If you cross the Route 33 bridge to St. Michael’s, you may see four high-tech, unusual-looking devices facing… wherever the sun happens to be pointed at the time (at least during the day). In case you’re wondering, these are twin-panel, sun-tracking solar power systems that Talbot County installed recently at Oak Creek Landing to provide clean, renewable energy for the facility. The systems were installed by Chuck’s Electrical Inc. of Centerville, Md., and the devices themselves are produced by Advanced Technology & Research Corp. (ATR), based in Columbia, Md.
By literally following the sun using GPS, the innovative devices produce up to 45% more power than conventional fixed panels. At Oak Creek, this clean, renewable energy is providing power for the parking lot lights as well as the marine pump-out, says Talbot County Manager John Craig. Talbot is in the process of renovating the landing, “one of the most heavily used and visible” in the county, Craig says. “We decided to go with renewable energy at Oak Creek not only to save money, but also because it’s the right thing to do,” he says. The sun-trackers will enable the county to light the parking lot year-round, including in winter, while saving on energy costs. And if the solar devices produce any surplus energy, it will be used to help power other county facilities, Craig adds.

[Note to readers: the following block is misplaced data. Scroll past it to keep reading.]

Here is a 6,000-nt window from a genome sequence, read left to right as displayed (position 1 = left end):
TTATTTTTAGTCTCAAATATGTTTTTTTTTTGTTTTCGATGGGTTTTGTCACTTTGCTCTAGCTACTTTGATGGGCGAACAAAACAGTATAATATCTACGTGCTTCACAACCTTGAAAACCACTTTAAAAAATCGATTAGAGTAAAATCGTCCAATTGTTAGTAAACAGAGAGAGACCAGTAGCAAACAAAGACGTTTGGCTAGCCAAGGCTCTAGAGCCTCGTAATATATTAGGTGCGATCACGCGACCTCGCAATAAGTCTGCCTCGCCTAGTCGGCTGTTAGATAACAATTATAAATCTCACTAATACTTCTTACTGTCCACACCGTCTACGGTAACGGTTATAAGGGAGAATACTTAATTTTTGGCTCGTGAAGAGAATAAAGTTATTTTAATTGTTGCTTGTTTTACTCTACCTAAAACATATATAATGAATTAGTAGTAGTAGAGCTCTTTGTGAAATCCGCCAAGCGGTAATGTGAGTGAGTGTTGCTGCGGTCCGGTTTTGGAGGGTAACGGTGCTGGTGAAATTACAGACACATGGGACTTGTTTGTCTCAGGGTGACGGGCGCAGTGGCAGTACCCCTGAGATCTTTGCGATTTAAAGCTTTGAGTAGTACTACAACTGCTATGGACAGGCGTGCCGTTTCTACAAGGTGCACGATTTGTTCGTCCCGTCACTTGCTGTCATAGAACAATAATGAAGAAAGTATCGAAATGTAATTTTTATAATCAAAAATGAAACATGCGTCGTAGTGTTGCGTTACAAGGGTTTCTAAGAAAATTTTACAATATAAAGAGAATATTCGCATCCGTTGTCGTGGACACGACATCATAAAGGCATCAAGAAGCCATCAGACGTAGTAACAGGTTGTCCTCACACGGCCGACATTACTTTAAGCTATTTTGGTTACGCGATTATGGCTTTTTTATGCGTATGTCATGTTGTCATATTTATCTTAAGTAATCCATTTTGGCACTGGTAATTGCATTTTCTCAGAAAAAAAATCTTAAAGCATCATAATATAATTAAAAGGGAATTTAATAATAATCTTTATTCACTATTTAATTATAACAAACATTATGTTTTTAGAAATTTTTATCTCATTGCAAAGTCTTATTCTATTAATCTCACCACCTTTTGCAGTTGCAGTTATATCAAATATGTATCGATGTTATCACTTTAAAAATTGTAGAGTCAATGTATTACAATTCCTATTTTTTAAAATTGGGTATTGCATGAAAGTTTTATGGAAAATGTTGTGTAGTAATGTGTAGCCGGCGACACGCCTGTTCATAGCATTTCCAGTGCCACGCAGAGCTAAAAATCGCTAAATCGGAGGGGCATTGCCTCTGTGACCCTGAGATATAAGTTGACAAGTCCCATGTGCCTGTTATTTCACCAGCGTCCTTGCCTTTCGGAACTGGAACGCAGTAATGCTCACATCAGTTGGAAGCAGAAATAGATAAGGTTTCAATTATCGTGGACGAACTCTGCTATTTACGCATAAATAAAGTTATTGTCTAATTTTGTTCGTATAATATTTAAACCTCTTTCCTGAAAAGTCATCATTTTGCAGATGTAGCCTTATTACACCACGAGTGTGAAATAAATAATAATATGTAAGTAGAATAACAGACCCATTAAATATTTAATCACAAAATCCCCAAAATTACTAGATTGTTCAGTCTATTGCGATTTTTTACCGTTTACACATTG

The county considers installation of the tracking solar devices “a really important project,” he declared. “There’s a pride factor involved: We’re proud that we’re in the forefront of using renewable energy” here in Talbot. The Oak Creek Landing project is “part of a comprehensive strategy to move toward renewable energy,” Craig added. And he’s pleased to see support from residents. “I just had two citizens comment on how impressed they are by our using renewable energy” at Oak Creek “and moving in this direction” in general, he said.
The Oak Creek Landing installation represents the first use of this sun-tracking technology by Talbot County, and the high-visibility location showcases the county’s commitment to innovative green technologies such as this system, says Rob Lundahl, ATR’s vice president for energy systems and automation. “We’re pleased that Talbot County has chosen to install this cutting-edge technology,” he adds.
The power generated during the day is not stored but rather supplied directly to the electrical grid, Lundahl explains. “This type of ‘grid tied’ solar system is gaining popularity for both commercial and residential installations since it avoids the expense of a battery storage system,” he says. "The four sun-tracking units installed at Oak Creek will produce about 10 kilowatt-hours of clean power every day, all year long.”
ATR has developed several innovative solar products – all incorporating sun-tracking technology – including home do-it yourself models, solar-powered car-chargers and even hybrid wind/solar hybrid systems. In fact, one such hybrid was installed last year at Tilghman Island by Fluharty’s Electric, based in Tilghman.
Advanced Technology & Research Corp. (ATR)